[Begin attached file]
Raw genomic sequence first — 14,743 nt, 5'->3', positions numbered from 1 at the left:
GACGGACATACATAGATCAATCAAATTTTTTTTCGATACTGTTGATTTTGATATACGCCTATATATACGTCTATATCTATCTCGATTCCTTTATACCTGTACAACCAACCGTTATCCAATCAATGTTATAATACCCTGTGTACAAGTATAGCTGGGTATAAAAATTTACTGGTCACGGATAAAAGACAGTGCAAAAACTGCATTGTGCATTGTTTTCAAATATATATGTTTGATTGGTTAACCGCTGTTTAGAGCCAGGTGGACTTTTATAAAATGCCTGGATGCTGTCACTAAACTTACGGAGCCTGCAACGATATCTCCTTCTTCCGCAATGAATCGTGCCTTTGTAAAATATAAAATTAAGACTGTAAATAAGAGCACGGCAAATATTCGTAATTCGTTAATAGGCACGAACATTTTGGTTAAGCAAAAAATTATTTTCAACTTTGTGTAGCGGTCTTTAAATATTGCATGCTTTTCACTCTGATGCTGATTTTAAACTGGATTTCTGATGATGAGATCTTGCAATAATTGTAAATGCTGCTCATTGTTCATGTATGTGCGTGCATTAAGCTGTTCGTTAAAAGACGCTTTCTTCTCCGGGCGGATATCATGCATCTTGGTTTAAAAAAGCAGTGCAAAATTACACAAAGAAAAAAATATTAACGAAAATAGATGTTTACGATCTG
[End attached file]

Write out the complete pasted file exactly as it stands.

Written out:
Raw genomic sequence first — 14,743 nt, 5'->3', positions numbered from 1 at the left:
GACGGACATACATAGATCAATCAAATTTTTTTTCGATACTGTTGATTTTGATATACGCCTATATATACGTCTATATCTATCTCGATTCCTTTATACCTGTACAACCAACCGTTATCCAATCAATGTTATAATACCCTGTGTACAAGTATAGCTGGGTATAAAAATTTACTGGTCACGGATAAAAGACAGTGCAAAAACTGCATTGTGCATTGTTTTCAAATATATATGTTTGATTGGTTAACCGCTGTTTAGAGCCAGGTGGACTTTTATAAAATGCCTGGATGCTGTCACTAAACTTACGGAGCCTGCAACGATATCTCCTTCTTCCGCAATGAATCGTGCCTTTGTAAAATATAAAATTAAGACTGTAAATAAGAGCACGGCAAATATTCGTAATTCGTTAATAGGCACGAACATTTTGGTTAAGCAAAAAATTATTTTCAACTTTGTGTAGCGGTCTTTAAATATTGCATGCTTTTCACTCTGATGCTGATTTTAAACTGGATTTCTGATGATGAGATCTTGCAATAATTGTAAATGCTGCTCATTGTTCATGTATGTGCGTGCATTAAGCTGTTCGTTAAAAGACGCTTTCTTCTCCGGGCGGATATCATGCATCTTGGTTTAAAAAAGCAGTGCAAAATTACACAAAGAAAAAAATATTAACGAAAATAGATGTTTACGATCTG